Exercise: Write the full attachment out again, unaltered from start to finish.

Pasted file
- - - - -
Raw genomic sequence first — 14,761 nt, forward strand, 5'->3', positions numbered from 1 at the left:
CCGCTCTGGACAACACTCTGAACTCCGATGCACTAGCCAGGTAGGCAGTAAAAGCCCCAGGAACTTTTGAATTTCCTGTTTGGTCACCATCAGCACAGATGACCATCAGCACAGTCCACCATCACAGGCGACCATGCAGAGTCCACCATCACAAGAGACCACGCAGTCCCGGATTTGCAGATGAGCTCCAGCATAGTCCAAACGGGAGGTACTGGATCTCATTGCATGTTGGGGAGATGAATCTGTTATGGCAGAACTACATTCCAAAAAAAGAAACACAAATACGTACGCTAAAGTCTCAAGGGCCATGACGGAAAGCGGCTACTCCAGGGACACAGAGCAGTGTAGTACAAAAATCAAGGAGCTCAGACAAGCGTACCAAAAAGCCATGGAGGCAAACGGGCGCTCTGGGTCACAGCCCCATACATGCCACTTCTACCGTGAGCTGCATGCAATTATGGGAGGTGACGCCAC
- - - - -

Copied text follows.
Raw genomic sequence first — 14,761 nt, forward strand, 5'->3', positions numbered from 1 at the left:
CCGCTCTGGACAACACTCTGAACTCCGATGCACTAGCCAGGTAGGCAGTAAAAGCCCCAGGAACTTTTGAATTTCCTGTTTGGTCACCATCAGCACAGATGACCATCAGCACAGTCCACCATCACAGGCGACCATGCAGAGTCCACCATCACAAGAGACCACGCAGTCCCGGATTTGCAGATGAGCTCCAGCATAGTCCAAACGGGAGGTACTGGATCTCATTGCATGTTGGGGAGATGAATCTGTTATGGCAGAACTACATTCCAAAAAAAGAAACACAAATACGTACGCTAAAGTCTCAAGGGCCATGACGGAAAGCGGCTACTCCAGGGACACAGAGCAGTGTAGTACAAAAATCAAGGAGCTCAGACAAGCGTACCAAAAAGCCATGGAGGCAAACGGGCGCTCTGGGTCACAGCCCCATACATGCCACTTCTACCGTGAGCTGCATGCAATTATGGGAGGTGACGCCAC